Winter Eve, Samhain, the Pagan New Year, Sabbat of Sabbats—when the natural world enters a season of relative dormancy, we remember the past and those who have gone before us as we celebrate the dark, the mysterious, the ominous, the frightening, the macabre, even death itself. For many, this sabbat is a favorite; for others, it is difficult or painful. Whatever our opinion of this time when “the veil between the worlds thins”, Winter Eve has lessons to teach us.
When we try on unfamiliar and uncomfortable costumes and attempt to play convincingly roles that are, oftentimes, unnatural to us, we develop a skill worth learning: how to immerse ourselves in foreign practices and beliefs without safely distancing ourselves from the experience through simultaneous analysis or judgment. In the moment, facing down real and imagined dangers and embracing our fear, we simply make ourselves present.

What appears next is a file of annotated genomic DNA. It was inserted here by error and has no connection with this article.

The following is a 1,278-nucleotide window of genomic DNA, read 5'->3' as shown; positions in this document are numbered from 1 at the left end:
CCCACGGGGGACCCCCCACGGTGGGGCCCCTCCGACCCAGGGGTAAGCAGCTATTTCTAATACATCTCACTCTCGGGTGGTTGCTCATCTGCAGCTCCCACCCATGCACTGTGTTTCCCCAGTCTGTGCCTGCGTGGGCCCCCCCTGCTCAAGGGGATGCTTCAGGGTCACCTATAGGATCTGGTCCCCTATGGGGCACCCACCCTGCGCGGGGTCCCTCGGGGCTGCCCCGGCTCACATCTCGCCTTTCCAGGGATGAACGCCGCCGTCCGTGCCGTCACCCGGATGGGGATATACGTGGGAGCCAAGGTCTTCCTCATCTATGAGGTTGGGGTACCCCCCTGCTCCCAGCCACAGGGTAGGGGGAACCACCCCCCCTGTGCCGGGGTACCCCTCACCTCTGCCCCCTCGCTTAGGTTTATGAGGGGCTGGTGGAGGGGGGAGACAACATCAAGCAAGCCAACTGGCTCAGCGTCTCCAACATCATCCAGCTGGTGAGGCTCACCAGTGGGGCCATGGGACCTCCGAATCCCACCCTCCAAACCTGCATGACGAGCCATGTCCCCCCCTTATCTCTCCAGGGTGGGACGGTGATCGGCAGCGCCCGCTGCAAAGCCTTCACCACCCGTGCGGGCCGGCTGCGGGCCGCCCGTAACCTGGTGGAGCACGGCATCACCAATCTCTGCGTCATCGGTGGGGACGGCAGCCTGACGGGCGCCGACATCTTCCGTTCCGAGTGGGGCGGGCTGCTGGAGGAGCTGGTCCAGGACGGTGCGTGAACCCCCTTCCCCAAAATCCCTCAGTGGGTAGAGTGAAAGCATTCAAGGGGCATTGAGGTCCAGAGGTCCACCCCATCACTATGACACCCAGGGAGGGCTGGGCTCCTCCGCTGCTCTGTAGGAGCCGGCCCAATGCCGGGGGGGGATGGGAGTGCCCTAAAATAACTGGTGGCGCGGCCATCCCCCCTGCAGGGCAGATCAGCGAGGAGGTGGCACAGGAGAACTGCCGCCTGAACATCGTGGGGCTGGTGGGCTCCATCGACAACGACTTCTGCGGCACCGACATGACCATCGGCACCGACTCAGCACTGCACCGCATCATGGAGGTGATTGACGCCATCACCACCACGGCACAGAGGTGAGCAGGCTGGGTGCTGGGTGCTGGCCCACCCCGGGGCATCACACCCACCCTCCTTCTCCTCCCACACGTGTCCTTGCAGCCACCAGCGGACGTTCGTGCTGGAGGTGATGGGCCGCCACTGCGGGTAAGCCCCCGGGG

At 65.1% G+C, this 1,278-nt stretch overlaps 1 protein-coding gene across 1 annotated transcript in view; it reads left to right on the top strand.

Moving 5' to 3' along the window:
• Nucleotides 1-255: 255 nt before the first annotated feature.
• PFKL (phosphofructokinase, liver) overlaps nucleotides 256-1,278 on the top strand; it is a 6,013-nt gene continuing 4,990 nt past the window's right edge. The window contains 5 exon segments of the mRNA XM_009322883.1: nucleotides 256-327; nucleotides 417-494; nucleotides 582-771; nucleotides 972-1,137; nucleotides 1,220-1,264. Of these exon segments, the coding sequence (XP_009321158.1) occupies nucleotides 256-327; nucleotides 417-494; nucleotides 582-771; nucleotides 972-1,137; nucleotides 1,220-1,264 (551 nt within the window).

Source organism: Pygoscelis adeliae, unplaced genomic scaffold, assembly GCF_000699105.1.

Lowering our psychic shields and purposefully exposing ourselves to new, strange worlds requires a certain level of personal fortitude—if we will draw aside this veil, cross the numinous threshold, and not lose ourselves along the way, then we must prepare. We must become comfortable in the naked skin of our immutable essential selves, unclothed of certainty, unadorned by authority, and ultimately unmoved by the falling away of our psychic trappings. We must not fear cognitive dissonance or transience, the death of our delusions, projections, and preconceptions.
We are seekers on spiritual journeys, pilgrimages, and quests. Winter Eve reminds us that even when life takes us on unexpected twists and turns, though our former character may seem to have died, in fact, we remain who we have been. We confront death at this time of year, and we see that it lies in rigidity, not in wonder, curiosity, openness, playfulness, and a sense of adventure.
Finally, if we remain who we have been on our journey, let us do so not merely alone but rather with whom we have been journeying. May this sabbat’s masquerading festivities teach us one technique for standing beside and staying with those whose practices and beliefs differ sometimes from our own.